David Johnson Is Having the Best Receiving Season by a Running Back This Century
He has recorded at least 100 total yards in every game and leads the league in scrimmage yards with 1,709 to pair with 15 combined touchdowns.
In the process, he's likely piecing together the best receiving season by a running back since 2000 according to the advanced metrics.
Per our Net Expected Points (NEP) metric, which indicates how many points a player actually adds (or subtracts) to his team's expected total, Johnson has a very comfortable lead over the rest of this year's running backs in terms of receiving production.
He has added 62.21 points via the catch on 64 catches and 96 targets. In second place is Le'Veon Bell with a Reception NEP of 34.38. Now, we can look to the suspension for Bell to see why his mark is lower (as this is a cumulative stat that builds throughout the year), but he has 63 catches of his own, just one fewer than Johnson.
The only other back with a mark north of 30.00 is Melvin Gordon at 31.40 on 41 catches. You'd have to combine them to surpass Johnson's total.
Only six backs total have a Reception NEP above 25.00.
Again, Johnson is at 62.21.
Of course, only Johnson, Bell, and Theo Riddick have more than 50 catches, and Reception NEP naturally grows with volume because receiving is pretty efficient (around 63% of running back catches improve a team's NEP, but only around 40% of carries do that).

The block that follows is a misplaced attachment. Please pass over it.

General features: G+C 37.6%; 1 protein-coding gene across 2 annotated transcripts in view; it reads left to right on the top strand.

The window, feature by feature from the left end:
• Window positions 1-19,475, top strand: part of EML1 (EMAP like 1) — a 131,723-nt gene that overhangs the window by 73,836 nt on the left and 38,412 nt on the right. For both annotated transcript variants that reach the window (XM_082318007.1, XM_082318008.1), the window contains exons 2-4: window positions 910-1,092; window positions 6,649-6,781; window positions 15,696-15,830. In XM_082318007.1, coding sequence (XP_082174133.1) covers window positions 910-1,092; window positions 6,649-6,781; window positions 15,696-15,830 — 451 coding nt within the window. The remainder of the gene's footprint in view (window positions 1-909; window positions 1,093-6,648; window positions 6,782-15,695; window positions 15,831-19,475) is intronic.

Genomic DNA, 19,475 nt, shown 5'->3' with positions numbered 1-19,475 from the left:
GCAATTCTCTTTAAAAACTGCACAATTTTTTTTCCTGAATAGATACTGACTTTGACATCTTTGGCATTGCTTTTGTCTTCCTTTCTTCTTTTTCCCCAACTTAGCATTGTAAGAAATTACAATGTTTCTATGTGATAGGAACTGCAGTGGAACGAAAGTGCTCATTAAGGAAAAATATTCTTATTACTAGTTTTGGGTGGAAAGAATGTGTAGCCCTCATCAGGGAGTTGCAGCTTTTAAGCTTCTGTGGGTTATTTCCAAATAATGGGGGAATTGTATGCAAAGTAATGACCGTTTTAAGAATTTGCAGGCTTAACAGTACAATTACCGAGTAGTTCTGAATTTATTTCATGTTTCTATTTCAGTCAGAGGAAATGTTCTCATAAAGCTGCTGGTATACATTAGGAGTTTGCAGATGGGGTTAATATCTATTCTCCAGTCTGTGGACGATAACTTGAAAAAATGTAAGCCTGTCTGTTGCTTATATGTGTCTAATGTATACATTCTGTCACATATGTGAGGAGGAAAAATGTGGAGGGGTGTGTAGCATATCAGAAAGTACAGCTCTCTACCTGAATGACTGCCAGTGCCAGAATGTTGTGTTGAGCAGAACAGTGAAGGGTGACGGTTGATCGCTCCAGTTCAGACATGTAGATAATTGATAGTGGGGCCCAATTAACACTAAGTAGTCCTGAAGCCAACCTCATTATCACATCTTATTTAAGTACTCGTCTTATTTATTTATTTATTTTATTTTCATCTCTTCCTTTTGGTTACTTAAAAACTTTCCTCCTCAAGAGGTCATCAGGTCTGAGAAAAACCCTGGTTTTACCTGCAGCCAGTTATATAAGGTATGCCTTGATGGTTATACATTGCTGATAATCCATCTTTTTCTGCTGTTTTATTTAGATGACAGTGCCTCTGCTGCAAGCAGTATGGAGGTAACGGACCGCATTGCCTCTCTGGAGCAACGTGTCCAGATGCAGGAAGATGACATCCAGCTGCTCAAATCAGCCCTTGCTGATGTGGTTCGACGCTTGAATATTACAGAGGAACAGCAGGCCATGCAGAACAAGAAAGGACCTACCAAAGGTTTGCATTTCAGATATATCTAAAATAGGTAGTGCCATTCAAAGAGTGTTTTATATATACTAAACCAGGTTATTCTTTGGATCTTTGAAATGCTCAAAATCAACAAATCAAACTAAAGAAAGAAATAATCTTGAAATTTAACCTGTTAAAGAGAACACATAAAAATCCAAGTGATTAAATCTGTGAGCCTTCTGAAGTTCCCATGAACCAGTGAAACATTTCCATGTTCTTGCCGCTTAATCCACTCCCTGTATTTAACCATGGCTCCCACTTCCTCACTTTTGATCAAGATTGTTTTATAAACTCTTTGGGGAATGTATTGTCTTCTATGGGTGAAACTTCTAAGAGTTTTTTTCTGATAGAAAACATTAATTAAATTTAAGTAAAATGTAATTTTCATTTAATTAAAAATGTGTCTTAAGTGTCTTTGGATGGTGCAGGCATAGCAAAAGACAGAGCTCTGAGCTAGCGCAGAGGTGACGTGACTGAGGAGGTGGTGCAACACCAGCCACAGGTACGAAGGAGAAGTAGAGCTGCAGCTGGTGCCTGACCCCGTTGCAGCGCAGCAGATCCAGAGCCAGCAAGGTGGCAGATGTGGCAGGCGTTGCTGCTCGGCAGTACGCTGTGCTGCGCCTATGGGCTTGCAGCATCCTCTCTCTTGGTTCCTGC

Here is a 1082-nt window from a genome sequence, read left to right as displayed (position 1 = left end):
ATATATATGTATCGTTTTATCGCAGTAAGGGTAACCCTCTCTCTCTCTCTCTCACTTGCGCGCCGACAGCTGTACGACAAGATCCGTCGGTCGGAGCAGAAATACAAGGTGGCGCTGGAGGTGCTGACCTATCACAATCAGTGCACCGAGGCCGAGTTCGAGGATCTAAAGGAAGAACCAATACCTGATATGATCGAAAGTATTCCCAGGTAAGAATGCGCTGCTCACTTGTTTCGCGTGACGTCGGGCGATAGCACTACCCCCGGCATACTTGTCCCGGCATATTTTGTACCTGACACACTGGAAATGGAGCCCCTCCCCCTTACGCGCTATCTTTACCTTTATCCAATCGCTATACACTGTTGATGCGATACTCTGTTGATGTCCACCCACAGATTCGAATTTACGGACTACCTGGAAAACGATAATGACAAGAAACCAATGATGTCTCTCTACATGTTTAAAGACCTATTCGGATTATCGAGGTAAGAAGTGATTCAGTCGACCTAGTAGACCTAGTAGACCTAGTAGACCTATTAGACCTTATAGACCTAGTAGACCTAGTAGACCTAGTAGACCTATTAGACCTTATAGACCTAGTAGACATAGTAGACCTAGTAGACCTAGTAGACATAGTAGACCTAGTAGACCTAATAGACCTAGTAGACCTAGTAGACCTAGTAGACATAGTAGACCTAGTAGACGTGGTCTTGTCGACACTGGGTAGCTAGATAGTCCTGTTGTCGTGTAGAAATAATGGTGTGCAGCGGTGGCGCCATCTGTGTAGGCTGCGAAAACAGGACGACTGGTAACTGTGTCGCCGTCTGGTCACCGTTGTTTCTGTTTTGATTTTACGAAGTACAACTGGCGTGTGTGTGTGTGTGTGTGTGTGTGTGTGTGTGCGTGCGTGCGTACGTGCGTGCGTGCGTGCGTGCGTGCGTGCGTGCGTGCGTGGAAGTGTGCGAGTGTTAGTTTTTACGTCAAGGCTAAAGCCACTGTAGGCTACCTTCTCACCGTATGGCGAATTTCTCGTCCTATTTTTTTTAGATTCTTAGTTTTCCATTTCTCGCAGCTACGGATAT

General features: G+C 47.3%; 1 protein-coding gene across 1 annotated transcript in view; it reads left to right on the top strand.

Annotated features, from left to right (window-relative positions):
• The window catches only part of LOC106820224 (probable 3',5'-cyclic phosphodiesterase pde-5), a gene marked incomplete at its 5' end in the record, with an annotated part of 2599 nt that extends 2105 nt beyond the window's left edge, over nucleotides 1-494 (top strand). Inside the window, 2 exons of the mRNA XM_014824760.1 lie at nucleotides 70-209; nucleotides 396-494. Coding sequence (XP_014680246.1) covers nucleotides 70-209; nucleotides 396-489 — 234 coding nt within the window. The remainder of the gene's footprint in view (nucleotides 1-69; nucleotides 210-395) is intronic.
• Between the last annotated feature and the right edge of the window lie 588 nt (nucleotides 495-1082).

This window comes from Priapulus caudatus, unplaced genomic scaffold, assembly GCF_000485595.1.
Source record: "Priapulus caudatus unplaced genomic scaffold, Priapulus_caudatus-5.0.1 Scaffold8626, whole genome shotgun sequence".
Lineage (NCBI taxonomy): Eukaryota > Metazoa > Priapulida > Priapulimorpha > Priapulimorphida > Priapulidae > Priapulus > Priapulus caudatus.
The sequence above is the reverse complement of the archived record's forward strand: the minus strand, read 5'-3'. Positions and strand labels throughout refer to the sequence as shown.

On a per-target basis, though, Johnson is adding 0.65 Reception NEP. The league average this year is 0.34.
Among the 11 running backs with at least 50 targets -- (remember, Johnson has 96), only Gordon (0.56) has a Reception NEP greater than 0.45.
So, he's dominating this year's running backs, but he probably has a case for the best receiving season by a back in the NEP era.
Comparing receiving efficiency throughout recent years can be tough, but with running backs, it's a little easier.
Since 2000 and through Week 13 of the 2016 season, the league-average running back Reception NEP per target has ranged from 0.27 to 0.36. That's a pretty narrow gap, all things considered.
On a cumulative basis, Johnson's 62.21 Reception NEP ranks fifth since 2000.
||Rec NEP/R||Tar||Rec NEP/T|
Per catch, Johnson is adding nearly a full point to the Cardinals' offense. Among 140 backs with at least 50 catches since 2000, Johnson's 0.98 Reception NEP per catch would rank first. Only Marshall Faulk (0.87 in 2000), Tiki Barber (0.85 in 2005), and Charlie Garner (0.82 in 2002) maintained marks greater than 0.80 on that many catches.
Only Garner can best him on Reception NEP per target among backs with at least 75 targets. Johnson has a score of 0.65, and Garner owned a score of 0.67.
Johnson still has four games to generate roughly 12 more Reception NEP and surpass Garner for the most by a running back in a year.
At his current per-target rate (0.65) and targets per game (8.0), he'd notch 20.8 more in that stretch. Per-catch (0.98), he'd do about the same on 5.3 catches per game.
Not bad for a second-year player from Northern Iowa.